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For the term "REST".
5

First WoT W3C Interest Group Face to Face Meeting

Note: although this is a summary of the ideas and discussions I was involved in at the WoT W3C IG meeting these are my views and they may not necessarily reflect the views of the W3C WoT IG.   A couple of weeks ago we had the chance to participate to the first face to face meeting of the W3C WoT (Web of Things) Interest Group (IG). We were reporting a little while back about the foundation of this group which was officially kicked off recently with a first face 2 face meeting that took place in Munich. This group is...

2

WS-* vs REST for the Internet of Things

It is no secret that current trends inspired from the development of the Web 2.0 advocate designing smart things (e.g., wireless sensors nodes or home appliances) as service platforms. Interoperable services are mainly achieved using two different (families of) approaches: WS-* and RESTful Web services. It is also no secret that we, at Webofthings.org are big fans of REST. Hence, one critic that we often get is that our preference for REST is not really founded on data but rather on a guts feeling which basically was … true! Hence, as part of my Ph.D. Thesis I wanted to discuss...

2

EPC Cloud: Simplifying the Internet of Things Thanks to Web Patterns: Cloud Computing & REST (Part 1/3)

Part 1: Cloud & REST | Part 2: HTML5 WebSockets | Part 3: Physical Mashups Since last summer, I had the chance to work at the MIT Laboratory for Manufacturing and Productivity (LMP) in the Auto-ID Labs sub-group, working with the lab associate director Christian Floerkemeier and Prof. Sanjay Sarma. Six month after the beginning of the project we reached a fist milestone and thought it would be good to wrap up what we did there. The idea of the project is to study how Web and Web of Things blueprints (i.e., architectural patterns) can help to foster the adoption...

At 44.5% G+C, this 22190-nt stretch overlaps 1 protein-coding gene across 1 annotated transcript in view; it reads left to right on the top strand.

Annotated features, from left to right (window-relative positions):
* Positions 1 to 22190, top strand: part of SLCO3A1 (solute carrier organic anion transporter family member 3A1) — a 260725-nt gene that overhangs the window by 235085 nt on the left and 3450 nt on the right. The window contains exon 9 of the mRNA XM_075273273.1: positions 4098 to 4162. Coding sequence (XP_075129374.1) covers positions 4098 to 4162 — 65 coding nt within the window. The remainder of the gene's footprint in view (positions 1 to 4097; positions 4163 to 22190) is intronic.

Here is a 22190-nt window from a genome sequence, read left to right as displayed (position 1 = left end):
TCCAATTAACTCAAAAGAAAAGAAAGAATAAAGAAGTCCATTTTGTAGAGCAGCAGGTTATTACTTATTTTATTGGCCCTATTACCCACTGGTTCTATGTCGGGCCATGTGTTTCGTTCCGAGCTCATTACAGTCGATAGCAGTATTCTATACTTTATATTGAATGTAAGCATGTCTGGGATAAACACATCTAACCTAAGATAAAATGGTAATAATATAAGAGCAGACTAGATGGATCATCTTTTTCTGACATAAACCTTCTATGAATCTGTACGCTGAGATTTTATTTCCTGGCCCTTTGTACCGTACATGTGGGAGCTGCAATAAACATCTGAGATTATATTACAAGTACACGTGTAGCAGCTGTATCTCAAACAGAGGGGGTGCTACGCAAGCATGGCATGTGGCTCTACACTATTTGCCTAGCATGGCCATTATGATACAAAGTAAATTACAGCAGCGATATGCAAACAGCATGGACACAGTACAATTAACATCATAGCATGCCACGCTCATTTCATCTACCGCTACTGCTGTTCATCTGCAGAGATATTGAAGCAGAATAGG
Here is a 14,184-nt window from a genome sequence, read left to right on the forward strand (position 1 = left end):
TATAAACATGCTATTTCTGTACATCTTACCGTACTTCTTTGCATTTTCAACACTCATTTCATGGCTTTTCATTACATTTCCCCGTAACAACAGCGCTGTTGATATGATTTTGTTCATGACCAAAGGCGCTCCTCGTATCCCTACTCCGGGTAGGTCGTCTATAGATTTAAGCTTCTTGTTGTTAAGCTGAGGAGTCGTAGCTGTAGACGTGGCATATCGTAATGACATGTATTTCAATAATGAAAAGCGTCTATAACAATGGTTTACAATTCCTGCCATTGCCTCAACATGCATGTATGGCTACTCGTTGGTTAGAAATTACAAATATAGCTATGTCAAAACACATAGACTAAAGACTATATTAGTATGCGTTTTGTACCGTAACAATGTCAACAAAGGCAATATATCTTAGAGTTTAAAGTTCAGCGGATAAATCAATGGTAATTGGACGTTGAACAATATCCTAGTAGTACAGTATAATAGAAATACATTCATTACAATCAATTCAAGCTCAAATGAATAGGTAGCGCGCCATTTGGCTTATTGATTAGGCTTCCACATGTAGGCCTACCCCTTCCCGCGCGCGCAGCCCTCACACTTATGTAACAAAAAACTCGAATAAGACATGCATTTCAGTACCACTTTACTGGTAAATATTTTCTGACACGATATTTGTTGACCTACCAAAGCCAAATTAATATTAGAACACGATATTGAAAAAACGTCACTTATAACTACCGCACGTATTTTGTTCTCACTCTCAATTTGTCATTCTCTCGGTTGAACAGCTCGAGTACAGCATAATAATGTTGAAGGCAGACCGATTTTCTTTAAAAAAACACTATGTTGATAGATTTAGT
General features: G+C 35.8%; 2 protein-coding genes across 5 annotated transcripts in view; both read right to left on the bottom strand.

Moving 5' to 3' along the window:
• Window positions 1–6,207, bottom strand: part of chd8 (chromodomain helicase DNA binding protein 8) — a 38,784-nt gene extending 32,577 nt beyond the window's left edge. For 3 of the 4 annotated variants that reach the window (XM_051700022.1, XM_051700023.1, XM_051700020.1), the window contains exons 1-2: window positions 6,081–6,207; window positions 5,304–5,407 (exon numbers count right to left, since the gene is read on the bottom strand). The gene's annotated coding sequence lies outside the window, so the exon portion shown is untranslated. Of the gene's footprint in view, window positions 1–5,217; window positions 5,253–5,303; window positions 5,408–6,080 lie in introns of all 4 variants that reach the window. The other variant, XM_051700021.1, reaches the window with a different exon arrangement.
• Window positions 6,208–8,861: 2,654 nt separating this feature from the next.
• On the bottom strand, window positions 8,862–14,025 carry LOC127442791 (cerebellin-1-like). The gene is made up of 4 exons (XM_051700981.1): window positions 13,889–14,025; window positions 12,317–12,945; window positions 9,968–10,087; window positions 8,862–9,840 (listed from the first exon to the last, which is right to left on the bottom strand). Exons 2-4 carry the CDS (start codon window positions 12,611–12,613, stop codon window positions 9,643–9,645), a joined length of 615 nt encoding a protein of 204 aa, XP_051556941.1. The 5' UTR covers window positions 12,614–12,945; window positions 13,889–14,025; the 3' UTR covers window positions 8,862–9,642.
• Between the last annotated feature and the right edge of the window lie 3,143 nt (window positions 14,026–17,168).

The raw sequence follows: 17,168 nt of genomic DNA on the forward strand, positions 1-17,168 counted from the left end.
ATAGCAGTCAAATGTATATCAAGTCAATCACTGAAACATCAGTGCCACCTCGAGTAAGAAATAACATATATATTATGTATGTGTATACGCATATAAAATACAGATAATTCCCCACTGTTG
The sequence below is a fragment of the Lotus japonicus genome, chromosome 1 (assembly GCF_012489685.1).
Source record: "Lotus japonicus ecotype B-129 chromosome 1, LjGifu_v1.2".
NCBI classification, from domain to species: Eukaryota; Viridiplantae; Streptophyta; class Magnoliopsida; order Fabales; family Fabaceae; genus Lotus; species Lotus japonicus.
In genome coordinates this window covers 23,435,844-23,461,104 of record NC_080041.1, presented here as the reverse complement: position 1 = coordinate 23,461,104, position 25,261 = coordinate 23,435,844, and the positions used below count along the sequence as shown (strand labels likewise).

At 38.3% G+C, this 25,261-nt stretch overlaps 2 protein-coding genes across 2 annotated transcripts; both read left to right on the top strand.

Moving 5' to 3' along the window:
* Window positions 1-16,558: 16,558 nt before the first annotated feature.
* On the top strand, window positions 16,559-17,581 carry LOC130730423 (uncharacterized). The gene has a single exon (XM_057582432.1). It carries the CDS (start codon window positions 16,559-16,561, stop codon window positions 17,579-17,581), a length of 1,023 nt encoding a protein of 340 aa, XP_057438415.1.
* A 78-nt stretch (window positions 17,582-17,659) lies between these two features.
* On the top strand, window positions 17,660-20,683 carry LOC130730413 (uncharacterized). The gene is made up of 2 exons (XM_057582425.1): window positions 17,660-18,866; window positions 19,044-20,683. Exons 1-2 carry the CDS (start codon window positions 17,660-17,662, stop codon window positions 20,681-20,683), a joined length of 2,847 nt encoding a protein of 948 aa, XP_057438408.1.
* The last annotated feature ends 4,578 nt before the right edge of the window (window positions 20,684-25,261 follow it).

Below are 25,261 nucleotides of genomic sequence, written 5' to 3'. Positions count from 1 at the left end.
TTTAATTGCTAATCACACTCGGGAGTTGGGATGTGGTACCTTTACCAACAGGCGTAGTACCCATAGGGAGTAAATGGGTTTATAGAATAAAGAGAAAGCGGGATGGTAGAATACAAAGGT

RFID for the REST of us! 0

RFID for the REST of us!

In our second talk at IoT 2010 we presented a project we kept warm (and working on) for a little while now: bringing RFID to the Web. Not RFID in the sense of small RFID readers like the nice phidget reader meant for prototyping, but the world of standardized RFID networks and in particular the EPC (Electronic Product Code) Network and its EPCIS (Information Service). The Electronic Product Code Information Service (EPCIS) is a standard which defines interfaces enabling RFID events to be captured and queried. The query interface, implemented with WS-* Web services, enables business applications to consume and...

REST-*, oh my … They Dared! 4

REST-*, oh my … They Dared!

In an attempt to “standardize” REST a little more, Red Hat is launching an open alliance and community towards creating standards for RESTful Web Services (hem aren’t RESTful Web Services already implemented using some standards like… HTTP :-)) Of course this is of interest to our Web of Things community since we definitely foster the use of REST towards a architecture to integrate things to the Web (see paper and that whitepaper for instance). However it seems like the REST-* initiative is also generating a lot of unhappy people amongst the RESTians. One of the reason is that they fear...